• Electrostatic precipitator have high voltage attract particles.
• Fabric filters use bags of fibers that trap particles much like a vacuum bag.
• Scrubbers use water droplets to trap particles and the sulfur is chemically converted to a recoverable solid.
• Coal with lower sulfur content is used.

Global Warming

In addition to acid rain, coal power plants pose yet another problem to the environment known as the greenhouse effect. The combustion of coal produces three primary products: ash, H20, and CO2. In the atmosphere, these gases trap infrared radiation from the earth which would, under normal circumstances, radiate out to space. The consequence of greenhouse gas build-up is global warming, which may adversely affect the earth's climate. The increasing overall temperature could possibly cause warming in the oceans or melting of polar ice caps. Plant and animal life could be greatly affected by these changes. Although estimates vary, experts project a possible 2o C increase in the earth's temperature by the year 2050. This rate of increase is approximately 7 times the normal historical rate of about 0.04o C per decade over the last several hundred years. The question at hand is how much and how fast the temperatures will rise. Destruction of rain forests contributes to this effect because trees are an excellent sink, or utilizer, of CO2, as it is a requirement of photosynthesis.

Unfortunately, coal power plant scrubbers cannot take care of CO2 emissions. Planting more trees would be an obvious way to create users of CO2. However, because carbon dioxide is a natural product of combustion of a fossil fuel with oxygen, the only real way to reduce the amount of carbon dioxide output is to reduce fossil fuel consumption.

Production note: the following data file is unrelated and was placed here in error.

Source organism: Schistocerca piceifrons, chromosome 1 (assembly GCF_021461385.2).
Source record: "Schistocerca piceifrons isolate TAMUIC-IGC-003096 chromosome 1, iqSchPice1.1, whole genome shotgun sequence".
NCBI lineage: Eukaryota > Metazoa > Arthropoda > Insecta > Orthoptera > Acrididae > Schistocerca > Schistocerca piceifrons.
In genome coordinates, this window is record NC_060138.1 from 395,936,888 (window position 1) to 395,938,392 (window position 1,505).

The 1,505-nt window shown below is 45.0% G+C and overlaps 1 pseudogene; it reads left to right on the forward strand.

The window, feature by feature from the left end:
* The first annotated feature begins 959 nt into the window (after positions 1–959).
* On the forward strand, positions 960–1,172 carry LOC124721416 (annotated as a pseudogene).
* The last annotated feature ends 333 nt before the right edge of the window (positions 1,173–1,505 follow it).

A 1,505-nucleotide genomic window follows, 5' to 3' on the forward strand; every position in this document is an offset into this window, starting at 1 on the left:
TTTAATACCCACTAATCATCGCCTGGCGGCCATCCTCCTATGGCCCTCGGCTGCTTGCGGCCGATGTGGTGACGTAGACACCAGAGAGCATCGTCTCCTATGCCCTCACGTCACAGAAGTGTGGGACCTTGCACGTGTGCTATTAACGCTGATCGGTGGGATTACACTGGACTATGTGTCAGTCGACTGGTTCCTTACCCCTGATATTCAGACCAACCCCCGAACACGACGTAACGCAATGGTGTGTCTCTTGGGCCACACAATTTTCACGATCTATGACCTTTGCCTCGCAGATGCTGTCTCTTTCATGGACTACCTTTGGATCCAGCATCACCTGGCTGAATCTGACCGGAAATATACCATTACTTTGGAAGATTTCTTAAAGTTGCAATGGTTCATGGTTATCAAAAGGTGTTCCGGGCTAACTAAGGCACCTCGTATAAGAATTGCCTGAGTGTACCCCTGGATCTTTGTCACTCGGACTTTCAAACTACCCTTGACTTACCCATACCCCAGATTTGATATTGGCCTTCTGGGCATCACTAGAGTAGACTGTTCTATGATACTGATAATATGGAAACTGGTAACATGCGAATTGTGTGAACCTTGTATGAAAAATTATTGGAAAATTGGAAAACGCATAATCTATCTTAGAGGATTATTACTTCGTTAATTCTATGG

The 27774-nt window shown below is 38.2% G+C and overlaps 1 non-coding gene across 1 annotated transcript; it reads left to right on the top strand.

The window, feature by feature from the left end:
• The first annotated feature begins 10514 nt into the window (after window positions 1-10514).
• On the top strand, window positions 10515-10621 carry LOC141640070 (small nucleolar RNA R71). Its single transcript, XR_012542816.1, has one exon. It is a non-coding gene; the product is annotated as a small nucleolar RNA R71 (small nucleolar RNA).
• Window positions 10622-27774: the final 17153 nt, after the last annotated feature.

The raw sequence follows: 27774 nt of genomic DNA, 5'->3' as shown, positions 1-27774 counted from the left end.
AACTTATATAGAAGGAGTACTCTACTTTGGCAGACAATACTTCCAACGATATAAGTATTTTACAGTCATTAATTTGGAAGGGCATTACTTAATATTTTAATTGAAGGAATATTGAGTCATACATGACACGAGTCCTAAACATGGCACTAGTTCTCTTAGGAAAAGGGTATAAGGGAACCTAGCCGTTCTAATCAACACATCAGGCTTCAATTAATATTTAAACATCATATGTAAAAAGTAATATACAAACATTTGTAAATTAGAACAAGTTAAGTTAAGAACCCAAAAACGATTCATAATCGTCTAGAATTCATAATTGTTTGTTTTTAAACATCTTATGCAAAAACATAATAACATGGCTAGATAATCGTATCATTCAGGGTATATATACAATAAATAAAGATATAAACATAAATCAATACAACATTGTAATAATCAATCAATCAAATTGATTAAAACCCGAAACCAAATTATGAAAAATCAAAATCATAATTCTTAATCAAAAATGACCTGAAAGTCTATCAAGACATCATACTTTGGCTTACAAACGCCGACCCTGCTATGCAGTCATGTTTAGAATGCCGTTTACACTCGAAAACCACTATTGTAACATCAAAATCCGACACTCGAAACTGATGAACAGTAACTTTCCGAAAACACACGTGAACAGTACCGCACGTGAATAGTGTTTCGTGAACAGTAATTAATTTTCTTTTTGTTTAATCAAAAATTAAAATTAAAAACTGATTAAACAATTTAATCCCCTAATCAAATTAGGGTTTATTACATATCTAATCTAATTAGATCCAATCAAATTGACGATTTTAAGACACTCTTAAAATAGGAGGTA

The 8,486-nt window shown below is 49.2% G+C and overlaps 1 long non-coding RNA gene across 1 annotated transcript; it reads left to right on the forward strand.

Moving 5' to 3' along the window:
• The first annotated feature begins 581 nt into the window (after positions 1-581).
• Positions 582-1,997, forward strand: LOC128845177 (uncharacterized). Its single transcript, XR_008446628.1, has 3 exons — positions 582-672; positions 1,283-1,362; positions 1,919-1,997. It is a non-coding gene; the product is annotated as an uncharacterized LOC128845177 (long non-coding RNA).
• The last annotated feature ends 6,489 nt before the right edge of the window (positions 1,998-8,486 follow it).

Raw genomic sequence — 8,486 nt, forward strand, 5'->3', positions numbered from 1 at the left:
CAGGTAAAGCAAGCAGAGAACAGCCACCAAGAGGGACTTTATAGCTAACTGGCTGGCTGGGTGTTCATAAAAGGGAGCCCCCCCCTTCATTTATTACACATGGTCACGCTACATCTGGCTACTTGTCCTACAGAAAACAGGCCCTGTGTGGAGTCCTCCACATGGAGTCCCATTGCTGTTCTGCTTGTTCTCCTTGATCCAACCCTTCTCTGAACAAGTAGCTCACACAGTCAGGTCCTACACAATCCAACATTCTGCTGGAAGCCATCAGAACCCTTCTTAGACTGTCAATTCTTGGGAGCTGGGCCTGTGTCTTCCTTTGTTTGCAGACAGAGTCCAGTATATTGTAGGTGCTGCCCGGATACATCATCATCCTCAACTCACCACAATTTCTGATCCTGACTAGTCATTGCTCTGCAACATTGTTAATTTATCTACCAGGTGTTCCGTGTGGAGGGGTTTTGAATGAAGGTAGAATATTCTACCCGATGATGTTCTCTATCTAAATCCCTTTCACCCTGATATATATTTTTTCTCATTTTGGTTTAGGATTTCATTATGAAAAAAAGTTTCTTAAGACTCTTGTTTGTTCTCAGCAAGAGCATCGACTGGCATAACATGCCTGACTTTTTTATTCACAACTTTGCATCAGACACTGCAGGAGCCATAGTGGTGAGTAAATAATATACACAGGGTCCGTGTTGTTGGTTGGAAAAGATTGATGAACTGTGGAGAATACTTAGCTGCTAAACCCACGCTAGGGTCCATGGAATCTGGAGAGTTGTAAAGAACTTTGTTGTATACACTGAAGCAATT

Oil and Natural Gas

As with any fossil fuel, environmental considerations such as pollution and harmful emissions arise with the use of petroleum products. Smog is primarily created by hydrocarbons along with carbon monoxide (CO) and other complex toxic molecules from oil processing, all of which are emitted from the exhaust pipes of cars. As the problem with emissions has increased with the growth of automobile use, government regulations of the acceptable amount of emissions have multiplied accordingly. Auto engineers have endeavored to design cars which burn gasoline more cleanly and efficiently and incorporate more advanced filter systems. Car manufacturers have developed automobiles which are capable of reducing hydrocarbon emission by 97 to 99%. They are also making strides to develop "pollution-free" cars, which have modified pollution control devices. Manufacturers are also experimenting with cleaner burning fuels like methanol and natural gas. Other engineers have designed solar and electric cars. However, each fuel source presents a unique set of problems.

Worldwide crude oil distribution and trade occurs mainly by sea. This presents a potential problem in the form of oil spills in the oceans, threatening coastal and marine plants and wildlife in addition to coral reef degradation by anchoring tankers.

In the past decade there has been a movement to expand natural gas usage for several reasons. There are greater domestic reserves of natural gas, and it is the cleanest-burning fossil fuel because it contains the least amount of carbon and virtually no sulfur. Since natural gas is a clean burning fuel, some new cars are designed to use it. Natural gas costs about two-thirds as much as gasoline per BTU, and it is in comparatively plentiful supply. However, in order to convert to natural gas use for transportation, fuel tanks would have to be pressurized, making them heavier and larger. Cars would also need to be refueled about every 100 miles because natural gas has a lower energy density than gasoline.